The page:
Film-Makers/Authors/Publishers/Film distributors/Video-game distributors etc , To The Australian Classification Board,
    and has subsequently been Refused Classification.

    Child Pornographers and Paedophiles do not submit their material to the Classification board.

    Child Porn -Child Sexual Abuse/Molestation images/video- Cannot be classed as Refused Classification material because it never was submitted to the Classification Board by it’s original Producers / Makers in the first place.

    Child Porn is Illegal and Criminal material, RC material is Not.

    The Lies and Half-Truths being told initially by Conroy and now Repeated Verbatim by Rudd to try to Blur the Lines between Legal and Illegal material in order to sell the Internet Filter are Appalling, and a disgrace to Australian Democracy .

    • That is possibly the most sound and sane reasoning I have ever read.
      I am glad someone else actually notices this.

  5. The Prime Minister and Minister Conroy have repeatedly said that the filter will not block political material.

    Voluntary euthanasia was one of the hottest politicial issues of the ’90s. It even invoked serious constitutional debate after the Commonwealth overrode Northern Territory law. So we can assume from the PM’s assurances that one side of such an important political and constitutional issue won’t be blocked.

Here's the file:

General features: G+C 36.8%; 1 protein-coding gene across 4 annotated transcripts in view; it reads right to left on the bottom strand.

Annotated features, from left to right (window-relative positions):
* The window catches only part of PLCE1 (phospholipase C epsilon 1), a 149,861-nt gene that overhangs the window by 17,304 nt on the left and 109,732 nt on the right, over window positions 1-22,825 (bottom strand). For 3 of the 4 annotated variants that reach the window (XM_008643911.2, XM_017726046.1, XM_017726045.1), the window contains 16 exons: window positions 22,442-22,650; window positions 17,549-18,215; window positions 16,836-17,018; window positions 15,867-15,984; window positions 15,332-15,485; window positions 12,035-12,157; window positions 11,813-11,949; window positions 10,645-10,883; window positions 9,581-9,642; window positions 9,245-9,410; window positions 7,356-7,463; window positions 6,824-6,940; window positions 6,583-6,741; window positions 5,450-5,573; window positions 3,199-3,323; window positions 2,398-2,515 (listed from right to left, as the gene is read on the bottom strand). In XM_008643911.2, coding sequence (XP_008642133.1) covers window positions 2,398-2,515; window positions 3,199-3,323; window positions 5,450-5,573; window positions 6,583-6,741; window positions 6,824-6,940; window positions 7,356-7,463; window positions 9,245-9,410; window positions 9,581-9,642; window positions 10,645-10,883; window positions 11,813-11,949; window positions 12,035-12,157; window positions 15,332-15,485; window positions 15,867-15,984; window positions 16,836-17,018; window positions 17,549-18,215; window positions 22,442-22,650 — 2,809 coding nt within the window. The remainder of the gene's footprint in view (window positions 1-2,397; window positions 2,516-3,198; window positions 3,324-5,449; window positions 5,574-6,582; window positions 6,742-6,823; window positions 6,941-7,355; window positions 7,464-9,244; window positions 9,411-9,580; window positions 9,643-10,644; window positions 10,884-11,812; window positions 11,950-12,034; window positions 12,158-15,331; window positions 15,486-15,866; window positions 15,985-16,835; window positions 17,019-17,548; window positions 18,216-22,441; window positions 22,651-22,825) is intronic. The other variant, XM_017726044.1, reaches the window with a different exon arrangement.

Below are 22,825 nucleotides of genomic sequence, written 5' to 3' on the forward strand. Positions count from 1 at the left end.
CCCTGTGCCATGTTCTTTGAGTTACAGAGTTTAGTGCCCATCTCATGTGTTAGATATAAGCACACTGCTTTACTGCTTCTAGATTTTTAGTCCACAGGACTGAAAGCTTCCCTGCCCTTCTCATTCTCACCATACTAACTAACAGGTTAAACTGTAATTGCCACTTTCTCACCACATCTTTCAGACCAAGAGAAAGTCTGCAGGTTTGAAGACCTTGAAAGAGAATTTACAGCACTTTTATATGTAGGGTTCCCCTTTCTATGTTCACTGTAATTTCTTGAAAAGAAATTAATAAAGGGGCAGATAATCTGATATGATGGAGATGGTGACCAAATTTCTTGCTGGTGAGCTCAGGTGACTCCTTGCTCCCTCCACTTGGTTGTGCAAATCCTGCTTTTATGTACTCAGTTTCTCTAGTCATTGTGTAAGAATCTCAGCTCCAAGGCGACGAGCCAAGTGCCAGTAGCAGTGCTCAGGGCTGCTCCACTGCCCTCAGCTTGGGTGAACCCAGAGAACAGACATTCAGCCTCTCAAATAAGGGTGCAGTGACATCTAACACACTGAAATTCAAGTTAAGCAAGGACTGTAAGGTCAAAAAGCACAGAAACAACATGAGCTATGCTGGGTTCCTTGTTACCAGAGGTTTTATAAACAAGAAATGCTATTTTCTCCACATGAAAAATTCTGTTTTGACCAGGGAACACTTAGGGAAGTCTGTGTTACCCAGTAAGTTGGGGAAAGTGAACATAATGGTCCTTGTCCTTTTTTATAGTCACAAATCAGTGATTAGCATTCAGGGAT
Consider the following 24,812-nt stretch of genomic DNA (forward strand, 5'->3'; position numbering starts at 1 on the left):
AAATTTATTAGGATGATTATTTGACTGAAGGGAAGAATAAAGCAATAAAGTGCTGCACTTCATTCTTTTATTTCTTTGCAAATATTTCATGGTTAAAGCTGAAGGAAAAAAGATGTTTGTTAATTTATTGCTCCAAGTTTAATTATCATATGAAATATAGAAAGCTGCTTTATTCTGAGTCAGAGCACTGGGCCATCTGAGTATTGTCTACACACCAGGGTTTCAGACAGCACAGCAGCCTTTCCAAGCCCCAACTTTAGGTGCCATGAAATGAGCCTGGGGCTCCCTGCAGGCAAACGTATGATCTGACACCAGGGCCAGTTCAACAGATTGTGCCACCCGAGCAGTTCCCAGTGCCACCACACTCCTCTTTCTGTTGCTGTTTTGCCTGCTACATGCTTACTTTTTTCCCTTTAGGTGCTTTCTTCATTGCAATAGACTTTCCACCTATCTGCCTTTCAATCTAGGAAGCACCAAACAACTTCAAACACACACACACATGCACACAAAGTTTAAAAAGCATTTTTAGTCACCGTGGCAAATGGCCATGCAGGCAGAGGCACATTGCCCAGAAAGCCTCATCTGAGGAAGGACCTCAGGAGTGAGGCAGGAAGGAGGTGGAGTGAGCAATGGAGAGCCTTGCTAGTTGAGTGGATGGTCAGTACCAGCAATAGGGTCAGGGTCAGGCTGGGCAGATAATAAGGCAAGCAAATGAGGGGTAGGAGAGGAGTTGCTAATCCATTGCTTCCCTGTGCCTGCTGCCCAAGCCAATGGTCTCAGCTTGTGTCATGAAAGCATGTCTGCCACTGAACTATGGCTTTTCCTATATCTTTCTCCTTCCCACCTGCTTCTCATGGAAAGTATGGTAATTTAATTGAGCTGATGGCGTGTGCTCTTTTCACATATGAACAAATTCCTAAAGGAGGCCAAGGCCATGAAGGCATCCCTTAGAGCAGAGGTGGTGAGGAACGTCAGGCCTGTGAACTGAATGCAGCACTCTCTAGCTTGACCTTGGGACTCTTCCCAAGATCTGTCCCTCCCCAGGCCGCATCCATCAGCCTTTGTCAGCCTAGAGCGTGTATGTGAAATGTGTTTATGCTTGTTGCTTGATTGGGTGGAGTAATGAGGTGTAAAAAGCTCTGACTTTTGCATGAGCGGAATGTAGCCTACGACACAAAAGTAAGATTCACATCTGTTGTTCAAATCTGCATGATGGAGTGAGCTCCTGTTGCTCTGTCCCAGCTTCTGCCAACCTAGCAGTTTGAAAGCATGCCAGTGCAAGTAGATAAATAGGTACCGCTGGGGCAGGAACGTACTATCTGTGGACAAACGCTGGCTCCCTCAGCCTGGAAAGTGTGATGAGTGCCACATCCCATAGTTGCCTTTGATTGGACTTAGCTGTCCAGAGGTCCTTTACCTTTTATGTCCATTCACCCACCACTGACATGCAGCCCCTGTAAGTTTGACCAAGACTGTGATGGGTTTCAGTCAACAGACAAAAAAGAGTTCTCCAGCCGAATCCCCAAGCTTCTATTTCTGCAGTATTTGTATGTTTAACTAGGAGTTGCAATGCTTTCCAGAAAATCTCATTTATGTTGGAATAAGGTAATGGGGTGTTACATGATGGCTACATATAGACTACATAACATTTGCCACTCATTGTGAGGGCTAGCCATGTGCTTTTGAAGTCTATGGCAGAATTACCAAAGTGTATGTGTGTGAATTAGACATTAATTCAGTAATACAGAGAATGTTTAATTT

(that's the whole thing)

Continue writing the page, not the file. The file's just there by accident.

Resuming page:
Dr Phillip Nitschke was and is a leading figure in the voluntary euthanasia debate. His Exit International website, which is hosted quite legally in the USA, is on the blacklist, and Australians will be denied access under Labor’s ‘non-political’ filter. They will also be denied access to several Wikipedia pages describing euthanasia.

    “Australians all, let us rejoice, for we are young and free” is about to become a sick joke, and it has taken a Labor government to do it.

    • This is not surprising. Much as 9/11 enabled the failed Patriot Act to be rushed through, our conservative government are using the reality of child abuse to push through a very politically charged filter, that will look to the ACL for inspiration on what to block. They are lying to us, and smiling while they’re doing it. Conroy even had the temerity to say that Google should place blocks on YouTube like they did for China. Comparing us without a hint of irony to China? WTF?

      • Personally I can’t understand it — I feel Rudd and Conroy are very out of step with the general population’s feeling on this one. I can understand that from Conroy — but Rudd is usually more in touch.

    • Agreed, this is definitely a problem, Richard. To block the website of Phillip Nitschke under the filter would illustrate that a degree of political censorship.

Comments are closed.